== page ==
Enterprise network teams are "unwilling co-conspirators" in holding back network transformation, research firm says.
Networking teams must make their data center networks more agile to keep up with digital initiatives, but should look beyond their vendors for the innovation required to transform networking, according to a new Gartner report that takes a critical look at traditional enterprise network practices.
"Established network vendors have an inherent bias toward sales, which are often not aligned with maximizing network operations innovation," wrote Andrew Lerner, research VP at Gartner.
These network vendors often market themselves as "trusted advisors" to their customers, who rely on them heavily, he noted; one-third of Gartner clients base their product choices and other decisions on suggestions from their longtime vendors. However, networking gear that enables dramatic operational improvements often requires companies implement major changes, which makes it easier for them to consider switching suppliers, according to the report. Consequently, established vendors have delivered network management tools based on proprietary software and specialized to work with their products.
"Thus, we've witnessed most mainstream network vendors continue to deliver products that offered incremental improvements, such as improved speeds/feeds, that largely preserve network operations status quo," Lerner wrote.
Despite all the hype about software-defined networking transforming network operations earlier this decade, data center network requests often can take days to fulfill and at least 70% of Gartner clients still use on manual CLI-based network configuration, he noted. "Not surprisingly, the top networking challenge our clients face is improving agility," Lerner wrote in a blog post.
While the report puts most of the blame on network vendors for the lack of network innovation -- a problem Lerner said is pronounced in data center networks -- it also says enterprise IT and networking teams carry some responsibility. Among the factors cited: A culture of risk avoidance, KPIs that reward stability, and the greater loyalty many network technicians have for their network vendors than their employers.
"Enterprise networking teams have been unwitting co-conspirators with the vendors to slow operational innovation," Lerner wrote.
Hyperscale companies setting the pace
According to Gartner, it’s the hyperscale web companies such as Facebook, Google, Netflix, and Amazon that are providing innovation in network operations -- and enterprises should emulate them. Their out-of-the-box thinking about network operations stands in stark contrast to traditional enterprise networking, with impressive results, Lerner said. For example, Gartner estimates that hyperscale operators maintain network device-administrator ratios of 1,000:1 and higher, about 10 times better than mainstream enterprises.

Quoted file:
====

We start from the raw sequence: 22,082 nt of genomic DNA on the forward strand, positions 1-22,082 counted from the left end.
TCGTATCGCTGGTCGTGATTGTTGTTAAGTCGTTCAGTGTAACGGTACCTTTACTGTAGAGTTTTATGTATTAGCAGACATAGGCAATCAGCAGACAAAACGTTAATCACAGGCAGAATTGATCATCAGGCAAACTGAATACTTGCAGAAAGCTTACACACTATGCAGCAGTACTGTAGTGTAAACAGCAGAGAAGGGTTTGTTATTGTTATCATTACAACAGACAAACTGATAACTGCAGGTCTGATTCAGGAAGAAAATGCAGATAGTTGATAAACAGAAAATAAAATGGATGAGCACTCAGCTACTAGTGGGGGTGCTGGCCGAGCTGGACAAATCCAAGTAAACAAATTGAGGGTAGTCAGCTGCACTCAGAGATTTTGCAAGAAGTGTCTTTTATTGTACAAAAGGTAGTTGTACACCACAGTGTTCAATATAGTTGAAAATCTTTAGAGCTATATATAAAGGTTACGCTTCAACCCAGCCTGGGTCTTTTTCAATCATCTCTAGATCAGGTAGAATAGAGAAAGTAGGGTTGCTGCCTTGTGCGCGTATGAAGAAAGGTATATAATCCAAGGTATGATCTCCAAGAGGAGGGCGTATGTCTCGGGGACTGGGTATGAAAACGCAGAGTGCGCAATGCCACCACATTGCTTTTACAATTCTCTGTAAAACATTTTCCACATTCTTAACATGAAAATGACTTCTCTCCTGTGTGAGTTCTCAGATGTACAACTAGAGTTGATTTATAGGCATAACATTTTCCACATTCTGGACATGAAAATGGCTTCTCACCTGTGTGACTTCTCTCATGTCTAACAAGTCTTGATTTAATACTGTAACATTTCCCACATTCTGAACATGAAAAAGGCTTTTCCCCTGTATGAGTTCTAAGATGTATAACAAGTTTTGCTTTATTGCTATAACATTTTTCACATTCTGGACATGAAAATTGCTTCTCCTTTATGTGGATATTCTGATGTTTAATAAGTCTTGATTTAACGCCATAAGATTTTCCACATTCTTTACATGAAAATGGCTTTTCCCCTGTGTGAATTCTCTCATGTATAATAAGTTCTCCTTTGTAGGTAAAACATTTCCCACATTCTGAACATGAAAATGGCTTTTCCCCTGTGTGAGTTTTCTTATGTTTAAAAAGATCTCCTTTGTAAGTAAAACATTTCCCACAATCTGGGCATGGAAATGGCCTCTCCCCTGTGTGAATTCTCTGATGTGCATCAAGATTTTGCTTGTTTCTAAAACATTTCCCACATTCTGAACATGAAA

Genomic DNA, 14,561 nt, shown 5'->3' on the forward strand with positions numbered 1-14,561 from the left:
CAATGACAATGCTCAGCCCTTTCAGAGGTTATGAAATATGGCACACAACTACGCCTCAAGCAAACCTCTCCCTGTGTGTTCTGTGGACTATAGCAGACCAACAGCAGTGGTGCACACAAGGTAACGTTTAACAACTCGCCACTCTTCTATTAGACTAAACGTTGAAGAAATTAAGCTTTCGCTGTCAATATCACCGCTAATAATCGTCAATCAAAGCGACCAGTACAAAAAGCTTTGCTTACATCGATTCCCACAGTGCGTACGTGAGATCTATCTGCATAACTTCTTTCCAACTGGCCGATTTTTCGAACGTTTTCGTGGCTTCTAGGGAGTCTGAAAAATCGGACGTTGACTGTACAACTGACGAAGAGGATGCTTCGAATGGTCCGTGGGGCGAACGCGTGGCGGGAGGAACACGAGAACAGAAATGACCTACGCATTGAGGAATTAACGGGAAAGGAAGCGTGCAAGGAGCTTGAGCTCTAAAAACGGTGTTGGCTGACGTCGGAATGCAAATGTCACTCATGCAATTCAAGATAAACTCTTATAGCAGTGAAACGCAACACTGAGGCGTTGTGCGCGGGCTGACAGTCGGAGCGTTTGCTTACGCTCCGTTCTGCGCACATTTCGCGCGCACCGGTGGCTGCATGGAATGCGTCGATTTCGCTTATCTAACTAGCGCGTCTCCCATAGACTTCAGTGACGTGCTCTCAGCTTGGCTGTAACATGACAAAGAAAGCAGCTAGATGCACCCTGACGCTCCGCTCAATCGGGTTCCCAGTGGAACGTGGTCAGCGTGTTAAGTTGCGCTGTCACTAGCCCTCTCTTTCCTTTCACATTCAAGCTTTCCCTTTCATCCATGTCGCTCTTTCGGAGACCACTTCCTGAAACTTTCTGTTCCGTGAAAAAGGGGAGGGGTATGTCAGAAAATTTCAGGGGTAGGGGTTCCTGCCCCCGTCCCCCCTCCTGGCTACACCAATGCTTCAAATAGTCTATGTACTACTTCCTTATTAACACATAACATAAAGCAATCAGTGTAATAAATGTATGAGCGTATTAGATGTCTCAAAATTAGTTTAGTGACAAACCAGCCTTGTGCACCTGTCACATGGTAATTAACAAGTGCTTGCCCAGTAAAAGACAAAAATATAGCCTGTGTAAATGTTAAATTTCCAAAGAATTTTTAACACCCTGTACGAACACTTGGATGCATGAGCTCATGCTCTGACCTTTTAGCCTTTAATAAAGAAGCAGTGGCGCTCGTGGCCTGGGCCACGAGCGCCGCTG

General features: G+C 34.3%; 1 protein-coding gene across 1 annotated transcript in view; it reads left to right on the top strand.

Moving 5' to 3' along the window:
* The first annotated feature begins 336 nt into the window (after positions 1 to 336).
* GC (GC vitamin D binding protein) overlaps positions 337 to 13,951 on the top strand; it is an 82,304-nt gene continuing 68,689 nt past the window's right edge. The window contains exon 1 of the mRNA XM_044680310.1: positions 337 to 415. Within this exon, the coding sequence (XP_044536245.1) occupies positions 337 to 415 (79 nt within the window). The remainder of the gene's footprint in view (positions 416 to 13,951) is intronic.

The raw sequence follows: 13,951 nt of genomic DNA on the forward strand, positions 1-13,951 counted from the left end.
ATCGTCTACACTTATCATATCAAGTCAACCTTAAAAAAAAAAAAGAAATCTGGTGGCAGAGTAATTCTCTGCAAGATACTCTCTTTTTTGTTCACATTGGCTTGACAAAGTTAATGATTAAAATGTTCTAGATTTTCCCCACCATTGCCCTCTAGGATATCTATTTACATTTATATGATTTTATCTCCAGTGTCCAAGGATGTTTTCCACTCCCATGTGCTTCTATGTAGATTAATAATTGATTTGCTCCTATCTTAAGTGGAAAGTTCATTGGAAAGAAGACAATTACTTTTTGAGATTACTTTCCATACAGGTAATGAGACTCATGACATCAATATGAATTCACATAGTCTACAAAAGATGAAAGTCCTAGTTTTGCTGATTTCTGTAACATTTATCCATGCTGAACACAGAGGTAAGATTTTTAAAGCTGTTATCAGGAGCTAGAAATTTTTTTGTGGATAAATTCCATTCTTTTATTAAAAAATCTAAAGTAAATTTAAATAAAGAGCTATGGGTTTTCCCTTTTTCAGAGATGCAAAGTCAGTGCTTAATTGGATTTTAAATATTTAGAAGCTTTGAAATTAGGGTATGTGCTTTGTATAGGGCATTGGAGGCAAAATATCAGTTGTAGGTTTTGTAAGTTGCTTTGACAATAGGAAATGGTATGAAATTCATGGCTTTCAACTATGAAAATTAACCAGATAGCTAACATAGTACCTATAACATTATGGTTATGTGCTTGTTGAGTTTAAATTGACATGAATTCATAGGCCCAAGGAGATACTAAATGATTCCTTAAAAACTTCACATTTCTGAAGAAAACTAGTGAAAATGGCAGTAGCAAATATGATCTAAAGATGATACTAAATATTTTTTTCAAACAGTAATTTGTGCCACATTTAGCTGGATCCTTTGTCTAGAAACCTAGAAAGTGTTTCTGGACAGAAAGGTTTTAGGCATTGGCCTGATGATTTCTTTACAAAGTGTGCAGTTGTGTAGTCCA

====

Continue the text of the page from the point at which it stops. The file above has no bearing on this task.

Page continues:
Instead of aiming for networks that never fail, hyperscale operators aim to "fail fast, fail small, and fail in control," according to the report. They use automation by default and build their networks in pods, based on standardized components, and scale out, not up.
Facebook and other hyperscale companies have led the charge on open networking, disaggregating network hardware from software. Facebook spearheaded the Open Compute Project, and has contributed its network equipment designs to the open source community, which Gartner also credits with helping drive network innovation.
Gartner readily acknowledges that enterprises can't completely emulate the hyperscale companies, but suggests that imitating just 1% to 10% of their practices can pay off in dramatic improvements in efficiency and agility. For example, automating 70% of network configuration changes can cut the number of unplanned outages in half, the firm estimates
Processes and people
Since established network vendors are unlikely to make major changes anytime soon, organizations must take responsibility for network innovation, according to the report, which recommends changing KPIs and refocusing on people rather than products.
"Most enterprise network teams are held to KPIs that focus primarily on uptime," Lerner wrote. "Thus, network leaders must change how they measure and reward teams by instituting KPIs that align with business outcomes." He recommends KPIs such as time to deliver services like ports and VLANs, and the percentage of network changes are automated.
Lerner reiterated advice from a 2016 Gartner report that recommended organizations invest more in their network teams instead of premium networking equipment. By shifting to open, multi-vendor, software-based solutions, companies can save money, which can be used to boost the team's network automation skills such Python, according to Gartner.
"Ultimately, if you have the right people with the right skill sets, you can improve the agility and efficiency of your data center network, regardless of the physical switches or networking vendor," Lerner wrote.